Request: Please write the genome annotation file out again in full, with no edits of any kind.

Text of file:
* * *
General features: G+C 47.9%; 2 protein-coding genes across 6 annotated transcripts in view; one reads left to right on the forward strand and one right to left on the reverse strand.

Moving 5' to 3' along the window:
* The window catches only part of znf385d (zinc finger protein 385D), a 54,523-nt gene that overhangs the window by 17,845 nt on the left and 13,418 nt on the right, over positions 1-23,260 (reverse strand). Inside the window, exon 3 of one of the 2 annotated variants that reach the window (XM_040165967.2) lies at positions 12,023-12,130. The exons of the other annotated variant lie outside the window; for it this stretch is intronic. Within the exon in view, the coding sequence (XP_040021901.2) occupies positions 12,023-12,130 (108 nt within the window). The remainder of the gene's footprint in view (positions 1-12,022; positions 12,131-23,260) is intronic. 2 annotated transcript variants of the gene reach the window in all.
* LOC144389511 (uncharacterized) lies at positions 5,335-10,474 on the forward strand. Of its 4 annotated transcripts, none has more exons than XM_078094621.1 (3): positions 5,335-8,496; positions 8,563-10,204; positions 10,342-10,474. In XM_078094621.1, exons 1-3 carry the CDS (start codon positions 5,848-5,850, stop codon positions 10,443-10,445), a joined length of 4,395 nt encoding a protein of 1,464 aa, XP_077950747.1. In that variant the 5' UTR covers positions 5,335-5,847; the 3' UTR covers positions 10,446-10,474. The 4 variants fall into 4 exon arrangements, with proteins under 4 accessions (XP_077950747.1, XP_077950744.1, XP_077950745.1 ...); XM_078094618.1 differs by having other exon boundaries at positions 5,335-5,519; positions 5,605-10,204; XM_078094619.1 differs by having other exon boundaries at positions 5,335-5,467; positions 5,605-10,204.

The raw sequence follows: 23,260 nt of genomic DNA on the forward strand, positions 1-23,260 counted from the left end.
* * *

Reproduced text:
General features: G+C 47.9%; 2 protein-coding genes across 6 annotated transcripts in view; one reads left to right on the forward strand and one right to left on the reverse strand.

Moving 5' to 3' along the window:
* The window catches only part of znf385d (zinc finger protein 385D), a 54,523-nt gene that overhangs the window by 17,845 nt on the left and 13,418 nt on the right, over positions 1-23,260 (reverse strand). Inside the window, exon 3 of one of the 2 annotated variants that reach the window (XM_040165967.2) lies at positions 12,023-12,130. The exons of the other annotated variant lie outside the window; for it this stretch is intronic. Within the exon in view, the coding sequence (XP_040021901.2) occupies positions 12,023-12,130 (108 nt within the window). The remainder of the gene's footprint in view (positions 1-12,022; positions 12,131-23,260) is intronic. 2 annotated transcript variants of the gene reach the window in all.
* LOC144389511 (uncharacterized) lies at positions 5,335-10,474 on the forward strand. Of its 4 annotated transcripts, none has more exons than XM_078094621.1 (3): positions 5,335-8,496; positions 8,563-10,204; positions 10,342-10,474. In XM_078094621.1, exons 1-3 carry the CDS (start codon positions 5,848-5,850, stop codon positions 10,443-10,445), a joined length of 4,395 nt encoding a protein of 1,464 aa, XP_077950747.1. In that variant the 5' UTR covers positions 5,335-5,847; the 3' UTR covers positions 10,446-10,474. The 4 variants fall into 4 exon arrangements, with proteins under 4 accessions (XP_077950747.1, XP_077950744.1, XP_077950745.1 ...); XM_078094618.1 differs by having other exon boundaries at positions 5,335-5,519; positions 5,605-10,204; XM_078094619.1 differs by having other exon boundaries at positions 5,335-5,467; positions 5,605-10,204.

The raw sequence follows: 23,260 nt of genomic DNA on the forward strand, positions 1-23,260 counted from the left end.